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With recent and emerging developments in technology, we are witnessing a process of cultural and social redefinition where the foundations of how we understand the body, the human and the parameters of health are being radically transmuted. These changes resonate both across global political discourses and within individuals’ personal lives; they are both intimate and remote affecting broad sociopolitical understandings, and the minutiae of everyday lived experience. At the core of these redefinitions is a scientific and, primarily, biological discourse that reduces all forms of life to the molecular level and that uses a technological metaphorical landscape as its medium.1 Under this techno-biological logic, which has become a dominant discursive frame, the human body, and human life, is increasingly conceived of as an assemblage of data and information flows, genetic and otherwise.2 ,3
The emergence of the conception of life as information over recent decades has coincided with an explosion in information technology. Technologisation has been coupled with a correlative commercialisation, which have both taken place against the backdrop of increased privatisation and the dismantling of the welfare state as a result of the spread of neoliberal doctrines and practices. Commercial tech companies have developed many novel social technologies, based on the paradigm of life as data, which are increasingly available on the free market. For instance, self-tracking technologies, such as the simple iPhone, or fitness gadgets such as FitBit, Bellabeat's LEAF and Nike Fuelband, among others that are worn on the body, quantify physiological states producing biometric data on one's everyday exercise, rest, mood, diet, heart rate and other health information. This fusion of information technology and biomedicine, with a neoliberal market agenda, has transformed the landscape of health, medicine and daily life.i 4 ,5 As the discourses of movements such as the Quantified …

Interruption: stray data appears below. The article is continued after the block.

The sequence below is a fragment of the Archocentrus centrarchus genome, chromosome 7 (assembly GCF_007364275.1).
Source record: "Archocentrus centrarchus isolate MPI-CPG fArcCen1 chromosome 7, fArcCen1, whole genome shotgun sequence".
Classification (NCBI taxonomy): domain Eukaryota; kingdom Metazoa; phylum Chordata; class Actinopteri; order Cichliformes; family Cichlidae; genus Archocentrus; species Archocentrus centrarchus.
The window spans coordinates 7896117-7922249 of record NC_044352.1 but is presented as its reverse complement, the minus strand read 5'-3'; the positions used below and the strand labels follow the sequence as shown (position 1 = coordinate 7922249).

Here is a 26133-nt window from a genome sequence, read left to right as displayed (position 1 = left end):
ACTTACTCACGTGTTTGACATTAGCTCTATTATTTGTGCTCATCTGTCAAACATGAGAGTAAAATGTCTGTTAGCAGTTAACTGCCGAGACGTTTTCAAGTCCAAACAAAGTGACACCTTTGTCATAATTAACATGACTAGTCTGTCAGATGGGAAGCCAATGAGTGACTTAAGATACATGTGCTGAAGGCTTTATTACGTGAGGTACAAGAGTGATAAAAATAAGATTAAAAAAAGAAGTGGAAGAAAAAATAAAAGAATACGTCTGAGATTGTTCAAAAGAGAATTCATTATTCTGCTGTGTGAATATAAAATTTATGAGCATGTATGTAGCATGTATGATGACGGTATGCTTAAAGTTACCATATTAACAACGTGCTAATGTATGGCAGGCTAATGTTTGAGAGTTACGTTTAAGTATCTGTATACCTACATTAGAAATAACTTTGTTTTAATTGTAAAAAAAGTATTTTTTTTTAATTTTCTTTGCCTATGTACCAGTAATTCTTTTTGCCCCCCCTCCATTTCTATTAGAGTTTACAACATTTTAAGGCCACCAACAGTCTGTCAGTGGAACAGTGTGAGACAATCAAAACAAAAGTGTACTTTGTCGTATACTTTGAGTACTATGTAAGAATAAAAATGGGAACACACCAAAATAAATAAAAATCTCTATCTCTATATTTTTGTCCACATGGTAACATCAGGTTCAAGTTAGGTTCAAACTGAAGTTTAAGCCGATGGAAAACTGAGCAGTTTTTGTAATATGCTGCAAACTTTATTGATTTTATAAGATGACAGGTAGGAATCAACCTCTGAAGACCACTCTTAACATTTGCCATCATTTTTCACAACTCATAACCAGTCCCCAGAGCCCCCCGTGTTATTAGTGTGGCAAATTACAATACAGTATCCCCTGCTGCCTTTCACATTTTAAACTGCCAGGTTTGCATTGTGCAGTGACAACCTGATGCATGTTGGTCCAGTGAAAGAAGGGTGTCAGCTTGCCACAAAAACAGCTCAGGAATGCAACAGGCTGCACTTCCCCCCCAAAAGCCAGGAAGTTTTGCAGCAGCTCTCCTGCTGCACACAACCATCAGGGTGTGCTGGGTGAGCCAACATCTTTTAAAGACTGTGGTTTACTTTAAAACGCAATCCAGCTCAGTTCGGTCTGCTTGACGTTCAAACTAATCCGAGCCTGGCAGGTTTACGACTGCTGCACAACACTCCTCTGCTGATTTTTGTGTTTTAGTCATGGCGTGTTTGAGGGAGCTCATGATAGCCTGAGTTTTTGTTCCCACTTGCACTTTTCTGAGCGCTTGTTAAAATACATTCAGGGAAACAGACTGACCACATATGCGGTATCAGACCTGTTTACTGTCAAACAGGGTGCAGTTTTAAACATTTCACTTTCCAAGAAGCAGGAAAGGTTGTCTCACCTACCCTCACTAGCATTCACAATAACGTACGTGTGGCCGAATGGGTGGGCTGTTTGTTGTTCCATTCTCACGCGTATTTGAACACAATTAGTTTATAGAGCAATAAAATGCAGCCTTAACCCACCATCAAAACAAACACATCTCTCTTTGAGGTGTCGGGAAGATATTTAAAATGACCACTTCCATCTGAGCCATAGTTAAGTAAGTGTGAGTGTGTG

Funding Irish Research Council and Marie Curie Actions.
Competing interests None declared.
Provenance and peer review Not commissioned; externally peer reviewed.
↵iii Subsequent page references will be cited parenthetically in the text and the title will be abbreviated to SSTLS. SSTLS won the Salon Book Award (2010) and the Bollinger Everyman Wodehouse Prize (2011). It was a New York Times Notable Book of the Year (2010) and a New York Times Bestseller.
↵v For instance, the Quantified Self (QS) Movement, started in 2007 by WIRED magazine journalists Gary Wolf and Kevin Kelly, takes an active approach to self-tracking. Its members are part of online communities where they share and compare data. QS participants monitor and measure a range of health and personal analytics such as weight, energy levels, mood, time usage, sleep patterns, cognitive performance and athletic performance, among others. See reference 6.
↵vi For a full discussion of the biogerontological discourses in SSTLS and their relation to contemporary anti-aging and longevity movements see reference 32.
↵vii Raymond Malewitz's discussion of SSTLS explores at length the theme of the increasingly effaced human subject, focusing on the idea that human bodies are erased and remediated as a result of their engagement with information technologies in the story. See reference 34.